4. Converting other forms of energy into mass
5. Fundamental forces of nature
6. Families of particles
8. Quark model
1. Current in a solenoid
2. Current in a magnetic field
3. Electromagnetic induction
4. Alternating current
5. Applications of diode
6. The transistor
7. Logic gates
Science Technology & Society
Science Technology & Society (STS) is an integral part of the Leaving Cert. Physics course at both Ordinary and Higher levels, so that students can place physics within the everyday world. The STS material needs to be known at the appropriate level; that is, where the basic principle is on the Ordinary level, examples must be known at Ordinary level, and similarly at Higher level.
Students must follow a course of practical work. There are 22 mandatory experiments on the Leaving Cert. Physics course must be carried out by the students and an adequate record of such work must be retained for the period of the course. These experiments cover the most of the major topics on the course:
1. Measurement of the focal length of a concave mirror.
2. Verification of Snell’s law of refraction.
3. Measurement of the refractive index of a liquid or a solid.
4. Measurement of the focal length of a converging lens.
5. Measurement of the wavelength of monochromatic light.
1. Calibration curve of a thermometer using the laboratory mercury thermometer as a standard.
2. Measurement of specific heat capacity, e.g. of water or a metal by a mechanical or electrical method.
3. Measurement of the specific latent heat of fusion of ice.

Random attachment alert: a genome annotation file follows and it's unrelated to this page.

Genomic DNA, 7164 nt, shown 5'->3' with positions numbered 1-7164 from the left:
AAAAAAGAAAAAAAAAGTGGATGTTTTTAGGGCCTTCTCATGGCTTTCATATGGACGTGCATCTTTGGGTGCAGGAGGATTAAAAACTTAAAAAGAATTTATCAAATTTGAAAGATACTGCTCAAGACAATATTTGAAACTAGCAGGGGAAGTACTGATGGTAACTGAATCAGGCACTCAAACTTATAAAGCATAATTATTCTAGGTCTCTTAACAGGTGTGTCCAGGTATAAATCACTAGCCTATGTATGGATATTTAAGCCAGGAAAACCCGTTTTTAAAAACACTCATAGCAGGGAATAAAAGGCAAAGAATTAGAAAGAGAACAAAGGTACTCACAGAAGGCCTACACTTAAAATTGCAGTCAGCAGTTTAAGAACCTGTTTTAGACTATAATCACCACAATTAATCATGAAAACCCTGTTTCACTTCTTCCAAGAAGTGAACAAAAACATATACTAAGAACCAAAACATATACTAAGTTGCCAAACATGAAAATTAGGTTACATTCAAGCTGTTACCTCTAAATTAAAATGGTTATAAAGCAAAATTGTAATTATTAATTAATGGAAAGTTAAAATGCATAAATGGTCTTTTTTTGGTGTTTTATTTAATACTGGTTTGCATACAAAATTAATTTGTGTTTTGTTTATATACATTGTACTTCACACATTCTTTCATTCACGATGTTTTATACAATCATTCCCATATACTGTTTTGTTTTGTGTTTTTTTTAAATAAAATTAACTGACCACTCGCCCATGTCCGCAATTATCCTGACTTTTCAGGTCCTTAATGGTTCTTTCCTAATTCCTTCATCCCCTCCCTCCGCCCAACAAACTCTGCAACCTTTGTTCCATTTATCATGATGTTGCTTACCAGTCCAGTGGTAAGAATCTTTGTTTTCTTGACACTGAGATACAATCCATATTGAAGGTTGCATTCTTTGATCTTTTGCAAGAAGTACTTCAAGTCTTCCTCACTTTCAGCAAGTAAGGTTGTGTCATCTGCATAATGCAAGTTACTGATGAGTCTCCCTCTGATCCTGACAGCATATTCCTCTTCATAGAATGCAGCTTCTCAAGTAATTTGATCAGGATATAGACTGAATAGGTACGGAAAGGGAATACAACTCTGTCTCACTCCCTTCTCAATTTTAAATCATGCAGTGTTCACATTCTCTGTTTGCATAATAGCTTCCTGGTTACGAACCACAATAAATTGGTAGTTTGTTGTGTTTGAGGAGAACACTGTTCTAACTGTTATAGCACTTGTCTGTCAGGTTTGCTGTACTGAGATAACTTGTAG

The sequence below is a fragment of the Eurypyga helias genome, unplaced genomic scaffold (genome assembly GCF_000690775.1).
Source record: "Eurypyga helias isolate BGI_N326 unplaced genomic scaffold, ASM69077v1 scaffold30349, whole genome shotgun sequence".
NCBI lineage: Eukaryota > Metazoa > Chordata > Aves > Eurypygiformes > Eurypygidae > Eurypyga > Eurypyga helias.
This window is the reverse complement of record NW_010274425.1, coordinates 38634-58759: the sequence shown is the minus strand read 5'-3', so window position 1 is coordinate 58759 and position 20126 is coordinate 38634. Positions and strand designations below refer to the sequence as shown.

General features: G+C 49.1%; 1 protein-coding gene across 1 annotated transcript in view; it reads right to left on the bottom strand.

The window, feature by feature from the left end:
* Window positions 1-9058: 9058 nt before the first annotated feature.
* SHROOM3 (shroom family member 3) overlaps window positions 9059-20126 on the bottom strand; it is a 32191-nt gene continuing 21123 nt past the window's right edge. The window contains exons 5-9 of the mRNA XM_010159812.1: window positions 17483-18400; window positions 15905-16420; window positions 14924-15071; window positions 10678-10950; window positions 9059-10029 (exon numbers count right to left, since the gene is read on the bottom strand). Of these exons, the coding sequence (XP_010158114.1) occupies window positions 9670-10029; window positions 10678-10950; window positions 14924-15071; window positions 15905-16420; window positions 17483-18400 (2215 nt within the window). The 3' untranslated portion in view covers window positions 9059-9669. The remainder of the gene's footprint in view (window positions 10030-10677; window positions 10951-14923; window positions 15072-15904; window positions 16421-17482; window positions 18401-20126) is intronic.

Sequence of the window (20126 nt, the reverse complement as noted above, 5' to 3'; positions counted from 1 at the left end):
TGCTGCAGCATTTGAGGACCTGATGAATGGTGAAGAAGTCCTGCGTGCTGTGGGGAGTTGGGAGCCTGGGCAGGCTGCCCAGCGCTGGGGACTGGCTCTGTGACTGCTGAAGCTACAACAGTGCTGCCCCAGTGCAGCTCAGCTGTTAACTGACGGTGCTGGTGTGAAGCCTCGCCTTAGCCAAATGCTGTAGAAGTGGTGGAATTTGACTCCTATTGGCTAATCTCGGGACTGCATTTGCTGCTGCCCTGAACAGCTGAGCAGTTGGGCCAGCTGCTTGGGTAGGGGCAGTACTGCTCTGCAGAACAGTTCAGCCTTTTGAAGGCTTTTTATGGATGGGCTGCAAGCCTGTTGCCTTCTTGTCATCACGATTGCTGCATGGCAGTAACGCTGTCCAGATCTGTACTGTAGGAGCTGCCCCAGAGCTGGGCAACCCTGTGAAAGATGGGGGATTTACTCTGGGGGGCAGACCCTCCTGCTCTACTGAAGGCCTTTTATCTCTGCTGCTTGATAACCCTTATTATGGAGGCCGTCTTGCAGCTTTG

4. Measurement of the specific latent heat of vaporisation of water.
1. Measurement of velocity and acceleration.
2. To show that a ? F.
3. Verification of the principle of conservation of momentum.
4. Measurement of g.
5. Verification of Boyle’s law.
6. Investigation of the laws of equilibrium for a set of co-planar forces
7. Investigation of relationship between period and length for a simple pendulum and hence calculation of g.
1. Measurement of the speed of sound in air.
2. Investigation of the variation of fundamental frequency of a stretched string with length.
1. Verification of Joule’s Law
2. Measurement of the resistivity of the material of a wire.
3. To investigate the variation of the resistance of a metallic conductor with temperature.
4. To investigate the variation of the resistance of a thermistor with temperature.
5. To investigate the variation of current (I ) with pd (V ) for
(a) metallic conductor
(b) filament bulb
(c) copper sulfate solution with copper electrodes
(d) semiconductor diode.
Leaving Certificate Physics is examined at both levels by means of terminal examination papers. The papers at both Ordinary and Higher level have two distinct sections dealing with different aspects of the course. Section A deals primarily with assessing the students knowledge of the practical work carried out over the two year period of study. However an element of practical assessment may be included as part of the overall assessment at a later stage. Section B assesses the mathematical skills, knowledge, understanding, skills, and competence in dealing with the course material . It should be noted that STS is examinable. Students will be expected to have a knowledge of general applications but will not be required to have a detailed knowledge of specific applications.